It’s Even Worse Than It Looks: The Sources of Washington’s Current Problems
I seldom recommend books, but I just finished one that is absolutely must reading for anyone interested in understanding the current problems in Washington, in which our government has become paralyzed with inaction, notwithstanding a troubled economy. Thomas Mann and Norm Ornstein have written a wonderful primer on the topic: It’s Even Worse Than It Looks: How the American Constitutional System Collided With the New Politics of Extremism. They have peeled open our national government, layer by layer, like an onion, in order to show why it is in serious trouble.
Mann and Ornstein are seasoned, professional government observers. They are truly the antithesis of political partisans. Both are established and respected scholars, who have spent over four decades studying the U.S. Congress. In writing their brutally candid examination of contemporary Washington, they are merely reporting what they have found. This, of course, has been troubling to those responsible, for they name names.
What makes their work extraordinary is that political scientists like Mann and Ornstein have no interest in trying to score political points by finger-pointing. To the contrary, they need the good will of both Democrats and Republicans in order to do their studies. But given what has occurred in Washington since the 2010 takeover of the House of Representative by the Republicans, Mann and Ornstein could not honestly write about Washington by taking the common journalistic approach—which typically claims that both sides are responsible, and there’s plenty of blame to go around—to explain the remarkable gridlock that had made our national government dangerously dysfunctional.
A Very Important Book, Particularly for Republicans
Mann and Ornstein announced the publication of their work in an April 27, 2012 Op-Ed in the Washington Post, where they provided a summary of their findings. They described there how the Republican Party has moved to the radical right, and in doing so, has adopted a governing strategy of killing or obstructing any and all Democratic proposals or policies that are inconsistent with their own thinking, which basically calls for cutting taxes, cutting non-defense spending, cutting government regulations, and furthering the GOP’s social agenda that focuses on human reproduction.
Mann and Ornstein open by reporting how the GOP now takes hostage issues like the government’s debt ceiling, and uses what have always been routinely and easily passed measures, as a tool to extort concessions from Democrats, typically making demands that are unreasonable. They show how GOP members of Congress have no hesitation whatsoever to put the U.S. Government’s credit rating, if not its very ability to operate, at risk in order to score political points and political advantage. It is a devastating portrait of Republicans in action, and it tells the story of how it all started, with Newt Gingrich’s arrival in the nation’s capital. The authors, fortunately, close with suggested remedies.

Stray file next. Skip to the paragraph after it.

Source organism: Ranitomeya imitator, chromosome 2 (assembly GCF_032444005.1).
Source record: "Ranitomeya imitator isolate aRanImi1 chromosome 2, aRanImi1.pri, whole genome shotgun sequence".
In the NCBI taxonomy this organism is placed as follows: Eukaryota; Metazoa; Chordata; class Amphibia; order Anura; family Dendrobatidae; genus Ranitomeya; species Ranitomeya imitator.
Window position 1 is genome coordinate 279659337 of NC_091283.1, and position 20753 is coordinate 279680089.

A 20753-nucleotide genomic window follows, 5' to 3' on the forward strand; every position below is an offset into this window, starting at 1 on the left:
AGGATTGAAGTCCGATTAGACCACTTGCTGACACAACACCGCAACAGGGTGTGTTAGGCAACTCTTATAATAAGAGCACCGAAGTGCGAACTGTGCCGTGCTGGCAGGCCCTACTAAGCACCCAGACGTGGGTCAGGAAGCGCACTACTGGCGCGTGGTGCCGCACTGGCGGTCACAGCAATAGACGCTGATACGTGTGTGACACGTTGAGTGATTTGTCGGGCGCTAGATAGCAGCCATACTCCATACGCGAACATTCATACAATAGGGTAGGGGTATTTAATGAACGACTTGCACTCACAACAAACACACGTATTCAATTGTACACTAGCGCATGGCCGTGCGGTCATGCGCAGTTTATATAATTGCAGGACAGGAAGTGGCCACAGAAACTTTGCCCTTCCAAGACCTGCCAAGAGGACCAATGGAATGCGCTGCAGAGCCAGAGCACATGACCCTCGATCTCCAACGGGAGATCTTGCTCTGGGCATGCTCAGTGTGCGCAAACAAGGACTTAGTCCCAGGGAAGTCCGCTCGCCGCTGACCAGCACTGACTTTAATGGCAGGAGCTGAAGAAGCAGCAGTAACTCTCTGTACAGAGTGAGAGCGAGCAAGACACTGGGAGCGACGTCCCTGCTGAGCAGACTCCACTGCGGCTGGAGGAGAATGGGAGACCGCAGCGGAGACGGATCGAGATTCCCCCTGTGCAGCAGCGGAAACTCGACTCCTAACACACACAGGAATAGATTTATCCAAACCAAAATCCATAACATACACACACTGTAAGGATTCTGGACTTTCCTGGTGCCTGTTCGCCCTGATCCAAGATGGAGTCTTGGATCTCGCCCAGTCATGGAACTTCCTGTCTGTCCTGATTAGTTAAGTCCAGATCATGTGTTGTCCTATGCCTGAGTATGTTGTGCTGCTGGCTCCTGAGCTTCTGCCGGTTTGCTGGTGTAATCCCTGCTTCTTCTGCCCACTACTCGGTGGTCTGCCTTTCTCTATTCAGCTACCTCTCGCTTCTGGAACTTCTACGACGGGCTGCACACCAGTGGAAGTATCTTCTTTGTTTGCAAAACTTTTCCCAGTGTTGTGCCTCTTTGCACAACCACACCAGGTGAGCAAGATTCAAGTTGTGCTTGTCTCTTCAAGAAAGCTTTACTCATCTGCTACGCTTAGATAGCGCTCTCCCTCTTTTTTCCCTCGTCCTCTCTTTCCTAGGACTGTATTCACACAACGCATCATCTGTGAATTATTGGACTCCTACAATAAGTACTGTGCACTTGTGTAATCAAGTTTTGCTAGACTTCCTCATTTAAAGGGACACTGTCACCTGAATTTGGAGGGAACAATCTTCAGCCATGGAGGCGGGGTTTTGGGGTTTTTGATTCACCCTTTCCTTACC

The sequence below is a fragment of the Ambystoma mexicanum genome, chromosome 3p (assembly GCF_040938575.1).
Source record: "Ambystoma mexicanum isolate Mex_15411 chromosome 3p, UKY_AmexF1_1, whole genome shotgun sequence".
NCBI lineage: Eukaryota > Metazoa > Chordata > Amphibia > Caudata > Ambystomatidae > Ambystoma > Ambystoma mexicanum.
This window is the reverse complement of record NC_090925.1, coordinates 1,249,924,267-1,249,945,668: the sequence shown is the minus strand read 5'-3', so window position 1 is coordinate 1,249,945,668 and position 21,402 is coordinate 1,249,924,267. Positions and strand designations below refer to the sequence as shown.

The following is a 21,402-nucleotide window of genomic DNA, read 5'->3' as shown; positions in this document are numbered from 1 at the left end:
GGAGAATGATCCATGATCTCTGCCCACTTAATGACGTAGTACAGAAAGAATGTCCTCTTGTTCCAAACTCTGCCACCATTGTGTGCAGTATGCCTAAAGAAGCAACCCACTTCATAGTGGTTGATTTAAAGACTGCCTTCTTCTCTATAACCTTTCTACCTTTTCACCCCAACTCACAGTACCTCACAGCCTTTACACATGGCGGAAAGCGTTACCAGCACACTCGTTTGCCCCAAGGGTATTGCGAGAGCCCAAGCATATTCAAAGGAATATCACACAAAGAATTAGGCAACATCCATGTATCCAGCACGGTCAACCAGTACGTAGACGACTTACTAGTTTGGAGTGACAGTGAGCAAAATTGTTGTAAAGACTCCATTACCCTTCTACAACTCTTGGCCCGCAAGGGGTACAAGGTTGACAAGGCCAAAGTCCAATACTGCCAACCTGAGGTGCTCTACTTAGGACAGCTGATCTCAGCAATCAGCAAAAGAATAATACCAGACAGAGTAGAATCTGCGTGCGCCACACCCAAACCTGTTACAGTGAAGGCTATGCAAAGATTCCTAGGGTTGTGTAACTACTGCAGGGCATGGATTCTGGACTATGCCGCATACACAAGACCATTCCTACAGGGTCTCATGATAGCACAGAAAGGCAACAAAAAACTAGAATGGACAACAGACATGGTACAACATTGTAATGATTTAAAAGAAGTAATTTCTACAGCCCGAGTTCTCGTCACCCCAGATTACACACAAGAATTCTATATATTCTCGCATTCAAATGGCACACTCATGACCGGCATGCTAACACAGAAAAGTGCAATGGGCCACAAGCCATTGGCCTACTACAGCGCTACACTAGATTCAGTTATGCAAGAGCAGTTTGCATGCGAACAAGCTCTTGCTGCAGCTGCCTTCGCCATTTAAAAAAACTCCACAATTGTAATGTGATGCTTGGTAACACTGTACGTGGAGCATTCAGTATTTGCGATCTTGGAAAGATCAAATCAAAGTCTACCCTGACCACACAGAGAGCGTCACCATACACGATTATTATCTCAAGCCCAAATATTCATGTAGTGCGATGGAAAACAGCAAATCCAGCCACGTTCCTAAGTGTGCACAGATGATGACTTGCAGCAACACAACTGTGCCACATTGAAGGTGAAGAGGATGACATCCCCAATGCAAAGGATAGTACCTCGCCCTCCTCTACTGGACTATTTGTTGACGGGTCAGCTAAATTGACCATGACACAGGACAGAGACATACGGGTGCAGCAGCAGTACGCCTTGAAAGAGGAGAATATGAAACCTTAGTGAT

The book has been reviewed widely, and approvingly. With the exception of a few Republicans, everyone has been impressed with the honesty of the authors, and the overwhelming evidence supporting their reporting. To signal the book’s importance, several Washington luminaries provided blurbs for the book’s jacket: Paul Volcker, former Chairman of the Federal Reserve (for Carter and Reagan); former U.S. Senator (1997–2009) Chuck Hagel (R. NB), and former Democratic Senate Majority Leader Tom Daschle. Since publication, others such as Paul Krugman, New York Times columnist, and former President Bill Clinton have also called attention to the work—to mention just a few.
Not surprisingly, but sadly, some Republicans have sought to discredit Mann and Ornstein and their book, although the GOP has mostly just ignored it—as they do most all facts that conflict with their worldview. Typical of the GOP effort to minimize the book is the review by The American Spectator, a leading self-proclaimed conservative voice. Contrary to Mann and Ornstein’s resumes (both men have PhDs and forty years of scholarly work), TAS calls them “two Washington insiders masquerading as ‘scholars’.” As for their book, TAS says (without citing a single “widely known” fact to support its statement): “This is a bad book in every way that a book can be bad. It is misleading, simplistic in its interpretation, and ignorant of widely known facts that contradict its partisan thesis.”